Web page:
Bamana Tji Wara Headdress, Late 19th-early 20th century. Mali, Koutiala region
Height: 17 inches (43.3 cm)
Ex collection Gaston de Havenon, 1968
Ex private collection, USA
Ex collection S. Thomas Alexander III, St. Louis
Ex collection Drs. Jean & Noble Endicott, purchased from above in 1978 (inv.1978-3)
Warren M. Robbins, Gaston T. de Havenon, Museum of African Art, Washington DC. African Art: The de Havenon Collection. Washington DC: Museum of African Art, 1971. Cat. 60
Jean-Paul Colleyn, ed. Bamana: The Art of Existence in Mali. New York, Gent, Zürich: Museum for African Art, Snoeck-Ducaju and Zoon, Museum Rietberg, 2001. Cat. 202, p. 218
Found widely throughout Mali, tji wara is a wooden headdress based on an animal motif, the antelope or the oryx. Tji wara are danced in couples, male and female, at agricultural contests and rituals celebrating the mythical animal that originally taught man the art of agriculture.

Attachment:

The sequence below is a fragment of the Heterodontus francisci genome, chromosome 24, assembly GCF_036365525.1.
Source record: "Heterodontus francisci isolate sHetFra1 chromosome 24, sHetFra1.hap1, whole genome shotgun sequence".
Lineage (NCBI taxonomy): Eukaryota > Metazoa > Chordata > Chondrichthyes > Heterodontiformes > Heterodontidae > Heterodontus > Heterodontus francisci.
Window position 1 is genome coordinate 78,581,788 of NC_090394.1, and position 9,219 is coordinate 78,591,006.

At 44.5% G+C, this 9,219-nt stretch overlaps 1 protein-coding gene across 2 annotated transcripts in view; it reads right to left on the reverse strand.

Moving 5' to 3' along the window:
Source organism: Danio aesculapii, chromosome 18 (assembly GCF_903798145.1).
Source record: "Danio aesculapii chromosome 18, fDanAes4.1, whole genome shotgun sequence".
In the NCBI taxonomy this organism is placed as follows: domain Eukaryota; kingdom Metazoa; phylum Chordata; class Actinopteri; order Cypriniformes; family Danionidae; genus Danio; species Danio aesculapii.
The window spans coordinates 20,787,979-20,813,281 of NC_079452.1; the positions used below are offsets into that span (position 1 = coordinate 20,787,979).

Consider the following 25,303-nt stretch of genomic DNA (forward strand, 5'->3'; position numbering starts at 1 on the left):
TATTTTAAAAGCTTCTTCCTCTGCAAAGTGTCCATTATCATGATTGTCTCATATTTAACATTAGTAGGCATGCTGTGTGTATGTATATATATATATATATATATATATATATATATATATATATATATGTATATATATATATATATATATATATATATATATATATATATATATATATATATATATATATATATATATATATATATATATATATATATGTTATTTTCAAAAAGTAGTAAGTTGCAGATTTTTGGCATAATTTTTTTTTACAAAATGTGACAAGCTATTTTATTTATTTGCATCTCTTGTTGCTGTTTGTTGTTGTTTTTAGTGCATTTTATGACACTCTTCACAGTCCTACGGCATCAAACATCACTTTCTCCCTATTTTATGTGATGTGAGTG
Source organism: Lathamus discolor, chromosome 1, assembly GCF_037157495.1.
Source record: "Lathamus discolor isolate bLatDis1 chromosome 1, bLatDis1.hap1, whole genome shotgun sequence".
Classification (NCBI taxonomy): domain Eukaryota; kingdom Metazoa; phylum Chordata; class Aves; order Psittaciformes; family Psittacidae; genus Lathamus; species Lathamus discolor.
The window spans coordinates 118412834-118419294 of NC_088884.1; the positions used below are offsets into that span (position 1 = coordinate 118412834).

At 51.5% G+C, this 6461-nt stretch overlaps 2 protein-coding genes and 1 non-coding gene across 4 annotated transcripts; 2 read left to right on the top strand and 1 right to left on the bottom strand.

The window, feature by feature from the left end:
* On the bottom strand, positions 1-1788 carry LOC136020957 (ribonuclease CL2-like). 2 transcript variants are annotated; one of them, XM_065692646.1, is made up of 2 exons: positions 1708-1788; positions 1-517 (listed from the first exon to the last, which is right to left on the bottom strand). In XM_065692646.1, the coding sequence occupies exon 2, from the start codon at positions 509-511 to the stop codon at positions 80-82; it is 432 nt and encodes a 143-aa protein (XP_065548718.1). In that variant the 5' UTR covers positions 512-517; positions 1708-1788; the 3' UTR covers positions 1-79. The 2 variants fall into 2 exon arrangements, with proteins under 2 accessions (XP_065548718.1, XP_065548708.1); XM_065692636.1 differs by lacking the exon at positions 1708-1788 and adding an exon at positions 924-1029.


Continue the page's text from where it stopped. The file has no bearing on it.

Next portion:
The dance evoked the stride of the antelope moving with rapid action of the hooves and gazing in the distance. Tji waras are known in a variety of styles depending on the geographic region in which they are carved.
Tji waras carved in a zig zag style are extremely rare.
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